The LA Cookie Con and Sweet Show 2018
Author: Ariel Landrum
As conventions are becoming more mainstream to gather people with similar passions, anyone with a sweet tooth might’ve been drawn to The LA Cookie Con and Sweet Show on Saturday, February 10, and Sunday, 11, 2018. Now reaching its 4th year, the display of desserts made its home, this time at the Anaheim Convention Center.
In 2015, LA Cookie Con started in the Pasadena Convention Center before moving to the Los Angeles Convention Center in 2017. It has gained enough popularity to fit the location that hosts WonderCon and D23.
This showcase provides vendors with a place to sell new baking products, enables exhibitors to give out samples of their treats, and offers workshops to teach basic baking. There were three live stage zones as well, which hosted panels teaching marketing in addition to baking. They even had a kid’s zone where children could decorate cookies.
Like other specialty conventions, relevant celebrity guests came for photo ops, signatures, and workshops. This year Duff Goldman, celebrity chef, TV personality, famed owner of Charm City Cakes, and star of the show Ace of Cakes, appeared on the main stage. He shared his entrepreneurial journey and answered fan questions.
Though the show is growing, there were many mishaps that People of Con hopes the promoters will learn from.
First off, the website had dead links to exhibitors who were supposedly appearing but who the site couldn’t even prove existed. It seems they added to the list of vendors from years past instead of providing a current list, giving the appearance of a broader turnout.
Sweeping crowds are usually a good sign for any exhibit, but it only hurt this event. Tickets were available at discounted rates through Groupon and Goldstar, bringing in many people who aren’t used to the convention lifestyle or know convention etiquette.
It also meant that on Saturday and Sunday, folks stood in line for at least two hours to get in the door. If someone forked over the extra money for VIP (supposedly including early access), they entered around the same time as everyone else.
Another red flag was the lack of appearance from larger corporate sponsors. Though no one expected Betty Crocker to be signing autographs, notable baking accessory companies often present at food and dessert shows, such as Tupperware or Pyrex, were absent. These bigger companies are needed to provide the free swag that badge-holders have come to expect.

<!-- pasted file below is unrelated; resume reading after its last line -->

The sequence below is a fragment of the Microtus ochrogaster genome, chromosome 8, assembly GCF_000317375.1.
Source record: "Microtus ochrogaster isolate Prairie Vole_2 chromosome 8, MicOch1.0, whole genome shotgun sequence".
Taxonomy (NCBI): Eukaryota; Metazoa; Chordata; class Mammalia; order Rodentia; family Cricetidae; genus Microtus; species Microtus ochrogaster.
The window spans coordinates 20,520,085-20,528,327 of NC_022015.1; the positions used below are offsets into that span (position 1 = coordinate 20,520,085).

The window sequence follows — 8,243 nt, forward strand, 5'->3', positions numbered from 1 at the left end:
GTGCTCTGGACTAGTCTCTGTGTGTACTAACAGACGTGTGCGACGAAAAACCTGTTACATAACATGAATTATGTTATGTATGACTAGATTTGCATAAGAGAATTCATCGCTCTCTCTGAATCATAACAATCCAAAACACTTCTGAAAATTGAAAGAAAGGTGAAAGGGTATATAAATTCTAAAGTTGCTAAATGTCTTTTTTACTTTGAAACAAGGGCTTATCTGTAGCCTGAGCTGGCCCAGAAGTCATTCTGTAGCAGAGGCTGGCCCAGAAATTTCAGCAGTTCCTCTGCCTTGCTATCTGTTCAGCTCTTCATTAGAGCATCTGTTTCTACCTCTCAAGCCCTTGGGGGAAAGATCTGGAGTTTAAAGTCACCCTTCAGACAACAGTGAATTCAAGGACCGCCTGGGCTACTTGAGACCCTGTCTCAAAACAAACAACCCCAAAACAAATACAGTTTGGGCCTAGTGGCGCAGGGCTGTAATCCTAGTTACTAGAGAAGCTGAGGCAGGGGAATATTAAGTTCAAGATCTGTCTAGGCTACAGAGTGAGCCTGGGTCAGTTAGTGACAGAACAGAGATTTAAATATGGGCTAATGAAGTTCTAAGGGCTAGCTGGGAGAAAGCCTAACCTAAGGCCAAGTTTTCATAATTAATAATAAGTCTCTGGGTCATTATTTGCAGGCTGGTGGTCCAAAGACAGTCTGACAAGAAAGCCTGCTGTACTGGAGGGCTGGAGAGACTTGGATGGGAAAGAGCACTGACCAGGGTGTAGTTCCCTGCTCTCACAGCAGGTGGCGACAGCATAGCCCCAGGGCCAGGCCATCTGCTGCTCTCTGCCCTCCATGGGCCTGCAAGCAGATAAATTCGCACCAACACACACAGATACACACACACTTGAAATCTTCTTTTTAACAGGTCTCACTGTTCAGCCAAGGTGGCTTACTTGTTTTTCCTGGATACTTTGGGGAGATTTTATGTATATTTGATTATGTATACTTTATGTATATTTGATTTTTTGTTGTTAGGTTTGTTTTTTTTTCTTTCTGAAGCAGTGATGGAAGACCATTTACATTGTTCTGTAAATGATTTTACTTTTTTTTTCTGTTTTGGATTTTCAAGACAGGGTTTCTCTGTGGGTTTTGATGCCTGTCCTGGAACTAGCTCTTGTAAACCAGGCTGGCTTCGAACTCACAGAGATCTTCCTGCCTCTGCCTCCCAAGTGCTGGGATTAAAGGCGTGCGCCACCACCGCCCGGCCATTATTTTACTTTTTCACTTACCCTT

Strangely, of the vendors who were present, many weren’t part of the confection community. People sold filtered water machines, cell phone chargers, beef jerky, and tamales. As for the cookie, cupcake, and churro companies that had displays, many ran out of free samples or were sold out of products before lunchtime both days.
With a few vendors moving to a larger venue, it meant using only half of the hall. This created a giant space on one side of the locale, while the other was crammed with tables, creating minimal aisle space to walk in. It became difficult to peruse items for sale and created a stampede effect whenever a free sample went up for grabs.
Although crowded and unorganized, I was not left with an overall bitter taste from the experience. I won cake pops from The Sweet Dandelion Bakery, enjoyed a free massage in the separate massage zone, and loved seeing the talent of the winners from the 4th Annual World Dessert Table Championship. The theme this year was Disney!
Despite all these inconveniences, the LA Cookie Con and Sweet Show will return for 2019, as they already request sponsors. Hopefully, as each year passes, they will learn to address these concerns, maybe compelling visitors to give more than a 1-star review on Yelp.
For tickets and details on LA Cookie Con and Sweets Show: http://lacookiecon.com/
The next food convention POC will be visiting is Foodie Con 2018!